Design Equipment to Promote Better Seal Performance
For a seal to optimally operate requires the appropriate design of the two components that the seal interacts with – the Bore and the Shaft. The Bore should have an adequate lead in chamfer and proper tolerancing to allow a proper press fit of the seals outer casing when installed, this will prevent leakage between the seal and bore and it will eliminate any rotating or movement of the seal during operation. Manufacturing the shaft with proper lead in chamfer, appropriate diameter and surface finish will increase seal performance and extend the operating life of the seal. Minimizing shaft movement (run-out) and misalignment will increase sealing performance and limit seal lip wear.
Design of the Bore
Proper application Bore Design assures proper sealing performance. Using the following guide will ensure the best possible sealing environment.
- Bore Material – Steel and cast iron are typically used for bore housings as they provide a good surface for accepting both metal and rubber O.D. seals
- Bore Hardness- There is no recommended Rockwell hardness for the bore. However, the bore should be of sufficient hardness to withstand the seal’s O.D.
- Bore Finish – The bore finish should be 0.8 to 1.6 μm Ra for metal O.D. seals and should be 2.5 to 5.0 μm Ra for rubber O.D. seals
- Bore Lead-in Chamfer – The lead corner, or entering edge of the bore should be chamfered and free of burrs
- Bore Tolerance – refer to our Bore Tolerance Tables
Design of the Shaft
Proper application Shaft Design assures proper sealing performance. Using the following guide will ensure the best possible sealing environment.
- Shaft Material – Seals perform best on medium to high carbon steel (SAE 1035, 1045) or stainless steel.
- Shaft Hardness – The shaft must be hardened to Rockwell C45 minimum.
- Shaft Finish – We recommend the shaft to be machined to a surface roughness of 0.20 to 0.8 µm Ra (8 to 32 µin Ra). This shaft finish can be best obtained by plunge grinding.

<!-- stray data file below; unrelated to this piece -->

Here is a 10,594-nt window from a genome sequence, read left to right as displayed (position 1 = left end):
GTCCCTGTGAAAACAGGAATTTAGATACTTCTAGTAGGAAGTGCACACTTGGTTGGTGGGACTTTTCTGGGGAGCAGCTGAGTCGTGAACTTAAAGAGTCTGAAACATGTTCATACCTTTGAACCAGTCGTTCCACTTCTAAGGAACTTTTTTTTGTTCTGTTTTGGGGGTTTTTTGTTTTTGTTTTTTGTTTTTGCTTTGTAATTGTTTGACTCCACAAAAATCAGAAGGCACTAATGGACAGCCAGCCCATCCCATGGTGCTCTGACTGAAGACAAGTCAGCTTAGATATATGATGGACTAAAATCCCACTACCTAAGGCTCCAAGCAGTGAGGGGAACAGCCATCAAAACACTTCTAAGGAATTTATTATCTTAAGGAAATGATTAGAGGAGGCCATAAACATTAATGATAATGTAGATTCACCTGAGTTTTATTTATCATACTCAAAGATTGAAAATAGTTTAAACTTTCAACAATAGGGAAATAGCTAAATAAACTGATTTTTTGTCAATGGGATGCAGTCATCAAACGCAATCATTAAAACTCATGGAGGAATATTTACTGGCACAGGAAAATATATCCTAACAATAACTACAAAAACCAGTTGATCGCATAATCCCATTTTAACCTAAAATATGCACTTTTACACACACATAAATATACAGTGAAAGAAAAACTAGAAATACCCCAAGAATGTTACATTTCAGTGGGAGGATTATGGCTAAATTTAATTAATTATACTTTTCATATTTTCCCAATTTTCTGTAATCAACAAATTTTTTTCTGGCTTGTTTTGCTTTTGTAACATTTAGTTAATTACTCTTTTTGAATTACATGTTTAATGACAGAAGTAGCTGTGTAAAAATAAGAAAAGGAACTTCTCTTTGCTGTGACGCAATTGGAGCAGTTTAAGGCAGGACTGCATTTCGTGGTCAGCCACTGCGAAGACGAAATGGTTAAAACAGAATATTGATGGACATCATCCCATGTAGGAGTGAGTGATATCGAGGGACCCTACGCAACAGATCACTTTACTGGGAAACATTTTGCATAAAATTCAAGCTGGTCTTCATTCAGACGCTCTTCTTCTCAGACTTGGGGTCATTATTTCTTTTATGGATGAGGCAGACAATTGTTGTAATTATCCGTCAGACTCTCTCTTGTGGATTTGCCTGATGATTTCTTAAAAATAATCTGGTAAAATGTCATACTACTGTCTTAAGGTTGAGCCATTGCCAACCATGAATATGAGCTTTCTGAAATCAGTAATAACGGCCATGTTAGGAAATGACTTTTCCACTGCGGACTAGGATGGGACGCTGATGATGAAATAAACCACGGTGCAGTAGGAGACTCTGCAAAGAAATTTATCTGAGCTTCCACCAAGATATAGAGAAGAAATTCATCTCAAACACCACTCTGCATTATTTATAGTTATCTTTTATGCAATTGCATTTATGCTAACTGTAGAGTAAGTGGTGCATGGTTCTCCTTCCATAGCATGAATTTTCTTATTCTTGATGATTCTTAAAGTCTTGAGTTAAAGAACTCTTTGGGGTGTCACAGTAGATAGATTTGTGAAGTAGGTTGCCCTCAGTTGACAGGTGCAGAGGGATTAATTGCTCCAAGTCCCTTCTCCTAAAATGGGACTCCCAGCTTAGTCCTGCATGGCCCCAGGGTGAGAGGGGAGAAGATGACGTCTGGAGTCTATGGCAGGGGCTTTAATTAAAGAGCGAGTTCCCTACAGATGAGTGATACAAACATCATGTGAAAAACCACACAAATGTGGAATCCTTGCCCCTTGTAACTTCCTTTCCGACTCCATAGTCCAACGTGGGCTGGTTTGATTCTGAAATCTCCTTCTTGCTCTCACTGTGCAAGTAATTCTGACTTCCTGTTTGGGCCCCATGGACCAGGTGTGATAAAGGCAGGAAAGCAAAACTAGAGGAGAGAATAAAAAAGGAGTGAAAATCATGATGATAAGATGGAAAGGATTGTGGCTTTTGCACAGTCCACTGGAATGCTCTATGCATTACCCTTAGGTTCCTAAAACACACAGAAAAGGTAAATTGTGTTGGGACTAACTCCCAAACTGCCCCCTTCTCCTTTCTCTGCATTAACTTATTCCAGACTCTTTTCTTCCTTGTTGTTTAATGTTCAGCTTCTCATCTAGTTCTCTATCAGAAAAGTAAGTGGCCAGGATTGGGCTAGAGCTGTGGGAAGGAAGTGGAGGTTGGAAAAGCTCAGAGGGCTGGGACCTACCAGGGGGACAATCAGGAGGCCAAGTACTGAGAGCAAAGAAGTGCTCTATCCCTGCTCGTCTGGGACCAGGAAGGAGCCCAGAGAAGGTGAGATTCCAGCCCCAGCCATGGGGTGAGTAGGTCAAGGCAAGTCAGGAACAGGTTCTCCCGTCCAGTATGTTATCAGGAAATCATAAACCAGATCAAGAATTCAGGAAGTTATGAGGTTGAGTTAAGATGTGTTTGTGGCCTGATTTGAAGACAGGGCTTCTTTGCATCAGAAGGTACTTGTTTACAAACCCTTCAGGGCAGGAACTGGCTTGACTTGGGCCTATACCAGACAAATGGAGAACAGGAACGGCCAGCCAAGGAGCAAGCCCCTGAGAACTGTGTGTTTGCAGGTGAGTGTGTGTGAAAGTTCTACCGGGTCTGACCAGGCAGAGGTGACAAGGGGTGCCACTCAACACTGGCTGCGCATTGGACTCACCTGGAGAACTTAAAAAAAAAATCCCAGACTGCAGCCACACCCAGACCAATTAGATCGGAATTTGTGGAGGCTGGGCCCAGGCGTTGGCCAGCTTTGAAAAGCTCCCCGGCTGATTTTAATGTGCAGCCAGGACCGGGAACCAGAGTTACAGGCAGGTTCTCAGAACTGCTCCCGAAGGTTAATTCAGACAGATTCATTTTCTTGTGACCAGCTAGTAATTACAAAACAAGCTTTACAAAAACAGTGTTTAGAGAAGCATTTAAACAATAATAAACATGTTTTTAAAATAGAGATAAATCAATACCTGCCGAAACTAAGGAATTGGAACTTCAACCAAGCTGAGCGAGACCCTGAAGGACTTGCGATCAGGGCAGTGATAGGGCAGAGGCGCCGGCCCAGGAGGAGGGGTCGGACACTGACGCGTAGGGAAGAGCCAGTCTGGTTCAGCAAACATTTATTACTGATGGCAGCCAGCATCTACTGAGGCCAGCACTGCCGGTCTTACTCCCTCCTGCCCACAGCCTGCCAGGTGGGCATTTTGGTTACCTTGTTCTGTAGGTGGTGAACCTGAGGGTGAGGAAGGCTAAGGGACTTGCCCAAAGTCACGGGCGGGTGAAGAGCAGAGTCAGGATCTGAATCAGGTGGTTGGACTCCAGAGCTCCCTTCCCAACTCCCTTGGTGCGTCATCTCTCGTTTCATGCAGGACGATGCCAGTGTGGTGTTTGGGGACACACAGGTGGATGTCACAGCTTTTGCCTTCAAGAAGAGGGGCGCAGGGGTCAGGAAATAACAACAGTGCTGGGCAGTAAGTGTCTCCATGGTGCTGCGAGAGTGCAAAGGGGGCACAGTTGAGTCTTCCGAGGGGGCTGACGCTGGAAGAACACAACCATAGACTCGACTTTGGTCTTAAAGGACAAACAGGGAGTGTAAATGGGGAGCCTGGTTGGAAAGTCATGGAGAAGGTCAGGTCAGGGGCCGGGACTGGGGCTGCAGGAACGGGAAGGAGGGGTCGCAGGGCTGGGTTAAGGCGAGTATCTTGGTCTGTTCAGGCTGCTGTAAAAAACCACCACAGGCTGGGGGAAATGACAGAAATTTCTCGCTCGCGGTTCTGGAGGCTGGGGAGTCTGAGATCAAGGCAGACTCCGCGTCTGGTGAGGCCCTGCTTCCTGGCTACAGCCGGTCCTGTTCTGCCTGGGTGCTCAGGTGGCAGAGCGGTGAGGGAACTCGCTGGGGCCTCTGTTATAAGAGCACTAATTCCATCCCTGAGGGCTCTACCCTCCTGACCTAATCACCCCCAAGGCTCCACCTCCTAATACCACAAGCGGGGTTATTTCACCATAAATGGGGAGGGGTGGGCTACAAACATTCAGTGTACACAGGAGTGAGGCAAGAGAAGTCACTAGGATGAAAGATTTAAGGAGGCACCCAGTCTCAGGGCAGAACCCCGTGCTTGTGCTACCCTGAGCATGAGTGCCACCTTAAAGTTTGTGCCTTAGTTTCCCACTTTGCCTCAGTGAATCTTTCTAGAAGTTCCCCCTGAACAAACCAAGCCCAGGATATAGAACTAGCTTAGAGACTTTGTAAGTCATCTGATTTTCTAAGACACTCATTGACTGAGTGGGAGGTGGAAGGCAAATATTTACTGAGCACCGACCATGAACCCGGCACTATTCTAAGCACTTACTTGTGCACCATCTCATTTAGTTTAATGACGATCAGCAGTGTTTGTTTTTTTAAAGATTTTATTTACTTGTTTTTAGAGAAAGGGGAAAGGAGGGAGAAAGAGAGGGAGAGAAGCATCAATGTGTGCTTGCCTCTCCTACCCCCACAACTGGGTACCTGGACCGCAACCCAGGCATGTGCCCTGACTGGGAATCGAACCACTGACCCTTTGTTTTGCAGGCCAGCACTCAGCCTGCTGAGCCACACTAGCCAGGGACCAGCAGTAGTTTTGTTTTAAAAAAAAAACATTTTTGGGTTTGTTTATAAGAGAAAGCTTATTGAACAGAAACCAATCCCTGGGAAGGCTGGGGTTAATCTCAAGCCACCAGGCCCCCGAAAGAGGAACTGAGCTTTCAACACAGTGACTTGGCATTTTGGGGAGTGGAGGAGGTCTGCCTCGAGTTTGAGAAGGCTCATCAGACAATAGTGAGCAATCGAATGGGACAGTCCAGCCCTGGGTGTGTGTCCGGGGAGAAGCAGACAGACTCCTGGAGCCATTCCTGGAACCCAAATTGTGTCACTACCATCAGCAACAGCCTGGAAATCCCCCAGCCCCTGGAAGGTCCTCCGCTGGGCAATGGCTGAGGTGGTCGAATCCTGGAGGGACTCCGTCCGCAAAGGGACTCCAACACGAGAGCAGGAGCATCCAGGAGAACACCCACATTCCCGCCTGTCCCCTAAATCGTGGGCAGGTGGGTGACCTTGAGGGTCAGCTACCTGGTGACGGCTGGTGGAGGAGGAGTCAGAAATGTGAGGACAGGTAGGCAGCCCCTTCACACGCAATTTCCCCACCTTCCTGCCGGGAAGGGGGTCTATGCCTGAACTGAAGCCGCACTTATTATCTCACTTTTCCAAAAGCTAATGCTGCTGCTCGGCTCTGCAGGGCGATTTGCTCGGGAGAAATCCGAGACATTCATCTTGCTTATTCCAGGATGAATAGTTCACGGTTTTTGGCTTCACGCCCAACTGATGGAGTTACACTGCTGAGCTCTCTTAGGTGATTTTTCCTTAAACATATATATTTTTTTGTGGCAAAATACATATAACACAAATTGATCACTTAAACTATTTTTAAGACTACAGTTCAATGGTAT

- Shaft Lead-in Chamfer – The end of the shaft must be chamfered, corners must be rounded, free from burrs and sharp edges to protect seals from damage during assembly.
- Shaft Tolerance – refer to our Shaft Tolerance Tables
- Shaft Eccentricity – There are two types of shaft eccentricities that affect the seal’s performance. They are Shaft to Bore Misalignment and Dynamic Run-Out.
- Shaft-to-bore misalignment is the distance that the centre of shaft rotation is from the centre of the bore. This situation causes excess sealing lip wear, and poor contact between the lip and shaft on the opposite side
- Dynamic run-out is twice the distance the centre of shaft is displaced from the actual centre of rotation. Meaning that the shaft is not rotating around its centre, causing the lip to flex in and out in order to maintain shaft contact. In the extreme the lip will not be able to provide the required seal.
To learn about selecting the correct seal for your operating environment please refer to our article Extending Seal Life Starts with Proper Selection. For recommendations on how best to install shaft seals and to prevent seal damage during installation review our information on appropriate seal installation procedures.